And 3 years later, Kix would really hit the top with the excellent “Blow My Fuse”. But that’s for a different year in review.

Icon – Night Of The Crime

Eddie Kramer produced it. Ron Nevison mixed it. Mike Clink assisted the mix.

Capitol Records spared no expense in making sure this album had everything it could have to make it. Bob Halligan Jr song writing contributions are all over it. Six of the songs are either written or co-written by him.

It’s melodic rock. Like all of the current Frontiers artists. Kerrang readers voted this album number 3 in an AOR list. Only “Journey –Escape” and “Michael Bolton – Everybody’s Crazy” were in front.

Unfortunately Capitol had no idea how to market the band.

Well they had no idea either, as the album brings to mind Judas Priest, Def Leppard, Dokken, Night Ranger, Europe, Coney Hatch and Y & T.

The first two Halligan Jr cuts “Naked Eyes” and “Missing” establish that his album is going to be an AOR behemoth.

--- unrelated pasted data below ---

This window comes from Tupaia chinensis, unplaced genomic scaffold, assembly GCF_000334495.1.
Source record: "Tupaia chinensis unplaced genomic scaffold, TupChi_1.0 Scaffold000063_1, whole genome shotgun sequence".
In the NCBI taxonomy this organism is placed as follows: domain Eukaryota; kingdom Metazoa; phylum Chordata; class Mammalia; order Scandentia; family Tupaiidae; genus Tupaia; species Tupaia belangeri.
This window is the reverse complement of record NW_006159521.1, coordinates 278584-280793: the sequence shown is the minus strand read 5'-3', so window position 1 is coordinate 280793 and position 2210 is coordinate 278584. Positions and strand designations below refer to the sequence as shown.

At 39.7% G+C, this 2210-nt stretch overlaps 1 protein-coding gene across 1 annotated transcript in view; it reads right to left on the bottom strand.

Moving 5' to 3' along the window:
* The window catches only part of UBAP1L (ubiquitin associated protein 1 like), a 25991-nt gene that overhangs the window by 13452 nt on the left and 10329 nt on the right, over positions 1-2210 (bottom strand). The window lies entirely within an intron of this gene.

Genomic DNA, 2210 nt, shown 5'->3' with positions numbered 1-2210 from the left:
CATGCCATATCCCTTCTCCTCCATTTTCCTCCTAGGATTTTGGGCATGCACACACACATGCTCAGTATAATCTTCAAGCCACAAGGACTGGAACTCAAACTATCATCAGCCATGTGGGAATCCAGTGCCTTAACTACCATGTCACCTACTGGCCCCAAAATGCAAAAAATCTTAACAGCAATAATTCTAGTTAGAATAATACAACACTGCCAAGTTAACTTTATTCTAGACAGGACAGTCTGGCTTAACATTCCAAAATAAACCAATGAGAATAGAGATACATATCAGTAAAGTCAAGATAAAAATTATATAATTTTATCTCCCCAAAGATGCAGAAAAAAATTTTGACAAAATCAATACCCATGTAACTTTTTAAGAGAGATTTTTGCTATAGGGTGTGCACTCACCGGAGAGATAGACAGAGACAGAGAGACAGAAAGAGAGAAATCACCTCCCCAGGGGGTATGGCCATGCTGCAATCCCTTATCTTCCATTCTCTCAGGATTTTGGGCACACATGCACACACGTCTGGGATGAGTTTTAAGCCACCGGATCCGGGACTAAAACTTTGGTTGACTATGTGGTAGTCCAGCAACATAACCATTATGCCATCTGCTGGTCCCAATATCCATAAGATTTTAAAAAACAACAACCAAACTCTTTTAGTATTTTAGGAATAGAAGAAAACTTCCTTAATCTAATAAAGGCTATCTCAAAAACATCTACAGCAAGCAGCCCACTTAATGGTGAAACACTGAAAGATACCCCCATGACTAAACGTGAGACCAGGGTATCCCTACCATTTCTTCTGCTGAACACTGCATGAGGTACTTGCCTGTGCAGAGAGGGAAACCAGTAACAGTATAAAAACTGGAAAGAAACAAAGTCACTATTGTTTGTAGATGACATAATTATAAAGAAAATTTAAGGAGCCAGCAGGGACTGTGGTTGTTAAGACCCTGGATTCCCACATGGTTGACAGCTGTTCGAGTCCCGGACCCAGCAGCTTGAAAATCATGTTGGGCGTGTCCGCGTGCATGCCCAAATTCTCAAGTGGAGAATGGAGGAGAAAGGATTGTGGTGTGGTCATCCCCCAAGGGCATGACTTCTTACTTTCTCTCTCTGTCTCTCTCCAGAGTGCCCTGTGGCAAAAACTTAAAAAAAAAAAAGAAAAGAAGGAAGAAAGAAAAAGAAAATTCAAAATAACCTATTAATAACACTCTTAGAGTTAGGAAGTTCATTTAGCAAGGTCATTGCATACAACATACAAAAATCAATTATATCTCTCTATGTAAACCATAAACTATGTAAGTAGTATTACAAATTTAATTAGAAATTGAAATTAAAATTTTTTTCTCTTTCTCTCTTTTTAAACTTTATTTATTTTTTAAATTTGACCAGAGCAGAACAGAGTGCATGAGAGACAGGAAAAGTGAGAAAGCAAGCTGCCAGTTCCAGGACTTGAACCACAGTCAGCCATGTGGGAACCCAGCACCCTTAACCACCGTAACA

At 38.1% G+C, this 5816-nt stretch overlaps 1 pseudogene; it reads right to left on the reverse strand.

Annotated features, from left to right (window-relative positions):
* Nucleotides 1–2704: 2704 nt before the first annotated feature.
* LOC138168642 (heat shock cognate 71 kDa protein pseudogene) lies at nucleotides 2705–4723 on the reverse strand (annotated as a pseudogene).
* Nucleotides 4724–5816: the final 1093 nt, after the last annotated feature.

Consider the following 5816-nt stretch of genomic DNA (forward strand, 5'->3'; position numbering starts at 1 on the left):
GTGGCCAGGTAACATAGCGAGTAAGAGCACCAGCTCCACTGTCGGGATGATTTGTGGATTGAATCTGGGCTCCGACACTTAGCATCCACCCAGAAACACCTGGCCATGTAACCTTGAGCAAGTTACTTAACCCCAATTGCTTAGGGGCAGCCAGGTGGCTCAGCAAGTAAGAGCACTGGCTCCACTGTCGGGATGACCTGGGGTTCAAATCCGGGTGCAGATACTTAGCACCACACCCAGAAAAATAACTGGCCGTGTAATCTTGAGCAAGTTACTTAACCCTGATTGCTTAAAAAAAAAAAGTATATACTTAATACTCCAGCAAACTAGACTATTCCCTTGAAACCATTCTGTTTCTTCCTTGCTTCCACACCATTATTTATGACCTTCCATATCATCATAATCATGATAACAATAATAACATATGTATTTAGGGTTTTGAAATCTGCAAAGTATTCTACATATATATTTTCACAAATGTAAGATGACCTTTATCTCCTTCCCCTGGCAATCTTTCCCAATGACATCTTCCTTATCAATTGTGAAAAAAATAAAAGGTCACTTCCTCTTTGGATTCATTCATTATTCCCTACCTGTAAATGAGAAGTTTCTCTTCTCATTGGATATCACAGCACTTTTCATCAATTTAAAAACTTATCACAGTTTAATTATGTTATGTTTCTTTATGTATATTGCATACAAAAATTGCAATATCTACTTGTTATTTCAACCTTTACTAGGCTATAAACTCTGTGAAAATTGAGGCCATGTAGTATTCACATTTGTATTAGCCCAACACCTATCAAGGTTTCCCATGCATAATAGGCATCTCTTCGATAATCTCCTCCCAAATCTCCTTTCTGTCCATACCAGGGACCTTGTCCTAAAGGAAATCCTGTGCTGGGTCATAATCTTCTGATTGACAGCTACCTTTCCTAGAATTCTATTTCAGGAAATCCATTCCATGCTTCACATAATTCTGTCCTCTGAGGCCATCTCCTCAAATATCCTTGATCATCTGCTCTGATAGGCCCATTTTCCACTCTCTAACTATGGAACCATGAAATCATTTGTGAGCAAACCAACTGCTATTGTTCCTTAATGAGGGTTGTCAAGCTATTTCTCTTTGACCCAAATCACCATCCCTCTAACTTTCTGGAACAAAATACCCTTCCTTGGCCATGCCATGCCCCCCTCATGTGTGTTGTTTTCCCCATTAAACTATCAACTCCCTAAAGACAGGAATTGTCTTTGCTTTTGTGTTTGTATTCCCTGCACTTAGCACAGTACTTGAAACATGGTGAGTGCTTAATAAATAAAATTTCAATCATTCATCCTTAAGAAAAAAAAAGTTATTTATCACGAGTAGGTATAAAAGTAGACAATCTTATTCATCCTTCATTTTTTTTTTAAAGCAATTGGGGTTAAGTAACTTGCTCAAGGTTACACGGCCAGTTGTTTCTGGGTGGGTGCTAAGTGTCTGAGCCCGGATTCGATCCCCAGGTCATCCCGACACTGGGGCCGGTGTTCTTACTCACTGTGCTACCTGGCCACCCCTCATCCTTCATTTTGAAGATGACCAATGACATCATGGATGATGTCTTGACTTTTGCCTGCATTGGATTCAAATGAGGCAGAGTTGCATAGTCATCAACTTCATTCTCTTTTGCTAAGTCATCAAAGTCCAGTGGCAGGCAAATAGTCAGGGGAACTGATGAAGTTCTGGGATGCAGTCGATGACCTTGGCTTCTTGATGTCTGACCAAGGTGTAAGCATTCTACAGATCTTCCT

A favourite is “Danger Calling” at track three, a cut written by Halligan Jr and Icon guitarist Dan Wexler. This song could have appeared on a Judas Priest album and not be out of place. And the AOR rock continues with the Wexler and Stephen Clifford cut, “(Take Another) Shot At My Heart”.

“Out For Blood” is written by Wexler and co-guitarist John Aquilino. It has a two minute and ten seconds “acoustic guitar/electric guitar solo” moment like those Shrapnel Records. Then the song begins.

But the best song is “Raise The Hammer”. It’s written by Halligan Jr. The intro/verse riff is one of the best Judas Priest riffs that Tipton and Downing didn’t write. Then that Chorus. You’ll be singing it. Bonfire took this melodic metal style and sound and ran with it a few years later.

The keyboard led “Frozen Tears” (another Halligan Jr cut) reminds me of Toto.

“The Whites of Their Eyes” has this Lynch meets Scorpions style riff, which a band like Leatherwolf would take and run with a few years later. “Hungry for Love” is your typical “Fallen Angel” lyrical theme with a catchy chorus and metal verse riff.

“Rock My Radio” closes the album. It’s got some decent guitar work, a driving beat and a derivative but catchy, harmony chorus you will like.

Phenomena – Phenomena

This project was awesome. Formed by record producer Tom Galley and his brother, Mel Galley fresh from a stint with Whitesnake.

It’s another melodic AOR rock classic and it’s a who’s who of artist on the tracks.